Posts Tagged ‘mass effect 2’

Mass Effect 2 Arrival DLC Review

Return of the Shepard

An Alliance agent has been captured in Batarian space. Admiral Hackett contacts Shepard with a mission: Are you a bad enough dude to rescue the spy?

Such is the setup for Mass Effect 2‘s latest (and reportedly, last) downloadable content mission. The mission, like the other DLCs, can be accessed from whatever point you’re playing from as with the other three DLCs. So far, Mass Effect 2‘s DLC missions have ranged from great to greater than great. While Arrival is probably the least of the DLCs, lacking the style of  Stolen Memories, the scope and moral decisions of Overlord, or the…well, let’s just say the Shadow Broker DLC was awesome, and Arrival is less awesome, but by no means bad.

Mass Effect 2 - ArrivalThe DLC’s first half (I’ll take care not to spoil the story, as it’s supposed to tie into Mass Effect 3) offers a few opportunities to take different paths, allowing you to slip by guards stealthily if you so choose. While there are no Deus Ex-style sneak attacks, I enjoyed being given a fresh option to not take the Rambo approach to infiltration. In any case, it’s still the same great Mass Effect 2 gameplay it’s always been- the same game I’ve liked enough to spend 60+ hours on. The second half doesn’t involve any sneaking around (as everyone is alerted to your presence early on).

The biggest problem to me, and definitely the biggest blow to the mission is that it’s a solo mission. The best part about BioWare’s games, to me at least, is the characters. The only recurring character that appears in the mission is Joker, and he has no lines. So all your favorite characters – Garrus, Tali, Mordin and the rest of your ragtag band all sit this one out. Now, I’m sure this was probably due to the fact that it would cost quite a bit to get the cast together (although I’m sure they’ll all be together again for Mass Effect 3 anyway…) and it’s probably easier to write. But like I said, a Mass Effect mission just feels so dry without its characters. It just feels like it’s missing something without the character interaction.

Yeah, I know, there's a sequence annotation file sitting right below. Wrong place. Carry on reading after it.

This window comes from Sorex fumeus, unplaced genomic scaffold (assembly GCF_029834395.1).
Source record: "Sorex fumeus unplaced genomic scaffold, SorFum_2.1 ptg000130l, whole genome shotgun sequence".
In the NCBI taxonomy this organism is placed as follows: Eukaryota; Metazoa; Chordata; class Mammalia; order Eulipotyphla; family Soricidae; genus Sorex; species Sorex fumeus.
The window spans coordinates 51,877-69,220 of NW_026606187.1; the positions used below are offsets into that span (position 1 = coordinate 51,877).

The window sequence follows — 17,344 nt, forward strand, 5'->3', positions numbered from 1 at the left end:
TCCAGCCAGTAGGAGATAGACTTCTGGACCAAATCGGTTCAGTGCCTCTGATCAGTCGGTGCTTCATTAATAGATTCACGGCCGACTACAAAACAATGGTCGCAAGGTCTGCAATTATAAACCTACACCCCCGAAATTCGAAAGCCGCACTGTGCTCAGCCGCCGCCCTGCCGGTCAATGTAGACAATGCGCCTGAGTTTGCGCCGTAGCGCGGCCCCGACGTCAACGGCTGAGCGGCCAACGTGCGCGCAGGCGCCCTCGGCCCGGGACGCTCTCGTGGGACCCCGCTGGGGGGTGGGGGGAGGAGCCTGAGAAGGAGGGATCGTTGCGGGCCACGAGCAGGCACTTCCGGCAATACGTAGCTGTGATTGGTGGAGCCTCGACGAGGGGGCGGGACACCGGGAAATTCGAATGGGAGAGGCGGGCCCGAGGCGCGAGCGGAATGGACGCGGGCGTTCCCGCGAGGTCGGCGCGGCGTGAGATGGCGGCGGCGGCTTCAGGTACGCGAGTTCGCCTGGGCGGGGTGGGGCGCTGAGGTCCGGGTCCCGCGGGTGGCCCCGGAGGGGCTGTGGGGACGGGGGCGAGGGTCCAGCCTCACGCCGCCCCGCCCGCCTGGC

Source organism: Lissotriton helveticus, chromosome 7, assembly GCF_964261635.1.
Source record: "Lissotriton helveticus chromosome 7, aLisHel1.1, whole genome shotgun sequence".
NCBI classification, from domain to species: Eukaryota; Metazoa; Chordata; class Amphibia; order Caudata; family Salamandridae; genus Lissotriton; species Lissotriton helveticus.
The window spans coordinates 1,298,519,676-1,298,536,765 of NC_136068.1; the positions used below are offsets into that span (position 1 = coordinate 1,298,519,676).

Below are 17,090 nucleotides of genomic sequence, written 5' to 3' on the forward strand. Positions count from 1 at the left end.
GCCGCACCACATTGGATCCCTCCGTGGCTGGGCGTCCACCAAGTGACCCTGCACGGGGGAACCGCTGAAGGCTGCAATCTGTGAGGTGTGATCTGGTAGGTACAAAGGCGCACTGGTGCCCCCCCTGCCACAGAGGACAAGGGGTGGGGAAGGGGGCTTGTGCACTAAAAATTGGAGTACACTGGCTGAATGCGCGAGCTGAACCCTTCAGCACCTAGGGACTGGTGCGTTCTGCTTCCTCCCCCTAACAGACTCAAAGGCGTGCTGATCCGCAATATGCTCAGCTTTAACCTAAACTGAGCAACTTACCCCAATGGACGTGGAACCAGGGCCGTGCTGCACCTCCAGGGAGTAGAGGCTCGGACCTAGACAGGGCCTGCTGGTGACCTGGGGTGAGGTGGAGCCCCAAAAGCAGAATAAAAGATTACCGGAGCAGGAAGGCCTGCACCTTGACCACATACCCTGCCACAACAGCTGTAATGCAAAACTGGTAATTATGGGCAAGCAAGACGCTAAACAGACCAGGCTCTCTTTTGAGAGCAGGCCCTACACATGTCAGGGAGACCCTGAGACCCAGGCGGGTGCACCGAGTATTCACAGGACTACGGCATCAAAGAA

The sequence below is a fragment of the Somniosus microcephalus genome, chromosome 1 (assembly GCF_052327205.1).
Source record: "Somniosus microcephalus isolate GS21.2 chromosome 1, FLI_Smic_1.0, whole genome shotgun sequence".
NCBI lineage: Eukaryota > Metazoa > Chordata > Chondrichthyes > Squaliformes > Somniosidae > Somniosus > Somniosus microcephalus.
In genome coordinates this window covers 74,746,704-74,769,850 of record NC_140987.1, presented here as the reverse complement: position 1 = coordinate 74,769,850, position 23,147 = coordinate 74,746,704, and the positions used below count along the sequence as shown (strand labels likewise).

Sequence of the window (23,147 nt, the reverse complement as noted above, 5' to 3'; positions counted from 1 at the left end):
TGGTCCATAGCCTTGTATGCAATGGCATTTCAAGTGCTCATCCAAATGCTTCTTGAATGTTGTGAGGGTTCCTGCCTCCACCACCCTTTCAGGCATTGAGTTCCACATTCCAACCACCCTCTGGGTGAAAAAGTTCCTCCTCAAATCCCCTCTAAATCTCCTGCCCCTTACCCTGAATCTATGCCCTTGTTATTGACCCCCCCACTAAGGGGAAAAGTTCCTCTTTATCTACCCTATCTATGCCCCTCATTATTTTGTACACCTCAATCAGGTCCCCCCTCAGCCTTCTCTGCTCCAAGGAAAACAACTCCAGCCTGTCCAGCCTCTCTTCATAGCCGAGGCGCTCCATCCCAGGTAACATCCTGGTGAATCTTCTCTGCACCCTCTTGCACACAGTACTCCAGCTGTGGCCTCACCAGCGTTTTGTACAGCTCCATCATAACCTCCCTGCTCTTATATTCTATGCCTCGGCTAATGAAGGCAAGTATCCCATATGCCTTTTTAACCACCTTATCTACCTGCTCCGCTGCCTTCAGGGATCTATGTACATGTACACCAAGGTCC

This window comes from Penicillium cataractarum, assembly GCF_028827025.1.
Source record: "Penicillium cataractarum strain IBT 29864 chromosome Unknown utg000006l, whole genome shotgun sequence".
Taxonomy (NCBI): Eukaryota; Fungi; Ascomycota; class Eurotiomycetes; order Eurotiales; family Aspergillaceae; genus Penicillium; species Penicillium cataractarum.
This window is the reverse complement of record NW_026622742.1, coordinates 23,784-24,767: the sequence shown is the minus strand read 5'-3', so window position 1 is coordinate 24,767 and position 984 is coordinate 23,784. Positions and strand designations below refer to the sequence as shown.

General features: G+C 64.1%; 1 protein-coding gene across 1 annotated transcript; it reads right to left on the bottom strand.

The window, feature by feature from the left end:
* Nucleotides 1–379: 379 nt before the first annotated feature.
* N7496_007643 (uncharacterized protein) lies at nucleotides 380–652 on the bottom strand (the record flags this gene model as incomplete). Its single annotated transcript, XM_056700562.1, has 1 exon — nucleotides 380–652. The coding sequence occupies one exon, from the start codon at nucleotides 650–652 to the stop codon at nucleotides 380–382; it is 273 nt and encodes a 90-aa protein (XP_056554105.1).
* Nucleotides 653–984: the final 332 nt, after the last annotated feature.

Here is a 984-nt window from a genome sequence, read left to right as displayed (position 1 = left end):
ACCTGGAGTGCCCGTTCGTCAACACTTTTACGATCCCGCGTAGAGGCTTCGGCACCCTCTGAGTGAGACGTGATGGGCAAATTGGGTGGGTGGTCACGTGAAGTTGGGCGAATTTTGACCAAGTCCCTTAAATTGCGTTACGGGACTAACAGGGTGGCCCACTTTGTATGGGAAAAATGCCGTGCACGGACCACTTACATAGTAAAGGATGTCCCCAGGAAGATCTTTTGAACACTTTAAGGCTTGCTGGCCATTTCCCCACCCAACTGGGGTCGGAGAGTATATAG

The lack of team play aside, Mass Effect 2 – Arrival  is not a bad deal for seven bucks. I clocked in about an hour and a half of gameplay. There are no new arms or armor, but you can pick up a couple of upgrades and some credits, ammo and resources. The main point, I think, is to thread the game with Mass Effect 3. However, we’ll have to wait a few months to find out how successful the threading is, and until then, what’s better than a fresh ME2 mission?

BNBGAMING Recommended Award

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Mass Effect 2 PS3 Review

The Popular Series Warps to PS3

Mass Effect 2. After a year of accolades on the PC and Xbox 360, it has finally come to the PS3. And after spending two weeks and around 50 hours with the game (many of which were very long sessions), I can easily say that I’ll join the chorus in praise.